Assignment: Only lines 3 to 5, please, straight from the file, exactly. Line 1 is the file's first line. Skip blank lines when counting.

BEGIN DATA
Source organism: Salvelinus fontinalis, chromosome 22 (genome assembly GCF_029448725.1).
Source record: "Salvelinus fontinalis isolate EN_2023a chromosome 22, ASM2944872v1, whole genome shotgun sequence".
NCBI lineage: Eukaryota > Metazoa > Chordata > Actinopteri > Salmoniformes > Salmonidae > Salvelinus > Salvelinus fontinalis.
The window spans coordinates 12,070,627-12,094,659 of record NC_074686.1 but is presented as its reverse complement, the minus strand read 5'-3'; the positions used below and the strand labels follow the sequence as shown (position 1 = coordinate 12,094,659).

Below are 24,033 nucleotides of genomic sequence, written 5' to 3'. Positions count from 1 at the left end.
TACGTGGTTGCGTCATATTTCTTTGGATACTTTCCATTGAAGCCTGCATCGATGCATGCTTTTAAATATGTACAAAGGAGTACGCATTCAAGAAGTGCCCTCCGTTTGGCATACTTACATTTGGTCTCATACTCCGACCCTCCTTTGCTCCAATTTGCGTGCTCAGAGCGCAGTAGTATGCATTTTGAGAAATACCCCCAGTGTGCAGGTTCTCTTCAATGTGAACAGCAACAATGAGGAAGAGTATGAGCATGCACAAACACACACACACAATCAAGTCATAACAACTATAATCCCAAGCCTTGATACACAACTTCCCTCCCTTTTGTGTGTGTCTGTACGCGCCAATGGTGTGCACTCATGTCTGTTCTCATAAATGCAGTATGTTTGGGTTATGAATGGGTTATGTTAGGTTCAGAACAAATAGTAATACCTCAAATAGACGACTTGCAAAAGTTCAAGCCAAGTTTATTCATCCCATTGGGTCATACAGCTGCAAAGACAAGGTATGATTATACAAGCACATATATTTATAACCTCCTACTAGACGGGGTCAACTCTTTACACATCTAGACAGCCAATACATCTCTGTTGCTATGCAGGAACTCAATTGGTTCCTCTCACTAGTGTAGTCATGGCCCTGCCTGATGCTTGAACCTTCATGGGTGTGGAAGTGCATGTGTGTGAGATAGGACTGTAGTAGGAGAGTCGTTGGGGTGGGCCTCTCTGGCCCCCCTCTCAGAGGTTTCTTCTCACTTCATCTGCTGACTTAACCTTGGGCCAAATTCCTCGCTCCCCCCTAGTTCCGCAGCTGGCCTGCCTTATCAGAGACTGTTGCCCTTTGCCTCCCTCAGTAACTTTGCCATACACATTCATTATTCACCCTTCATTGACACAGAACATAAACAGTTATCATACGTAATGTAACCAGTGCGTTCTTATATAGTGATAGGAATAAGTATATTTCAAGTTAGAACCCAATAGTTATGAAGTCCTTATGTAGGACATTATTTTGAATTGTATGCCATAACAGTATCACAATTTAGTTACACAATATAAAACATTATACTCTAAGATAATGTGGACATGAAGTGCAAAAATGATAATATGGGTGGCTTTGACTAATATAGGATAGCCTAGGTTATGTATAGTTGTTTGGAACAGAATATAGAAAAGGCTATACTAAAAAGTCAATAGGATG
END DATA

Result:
NCBI lineage: Eukaryota > Metazoa > Chordata > Actinopteri > Salmoniformes > Salmonidae > Salvelinus > Salvelinus fontinalis.
The window spans coordinates 12,070,627-12,094,659 of record NC_074686.1 but is presented as its reverse complement, the minus strand read 5'-3'; the positions used below and the strand labels follow the sequence as shown (position 1 = coordinate 12,094,659).

Below are 24,033 nucleotides of genomic sequence, written 5' to 3'. Positions count from 1 at the left end.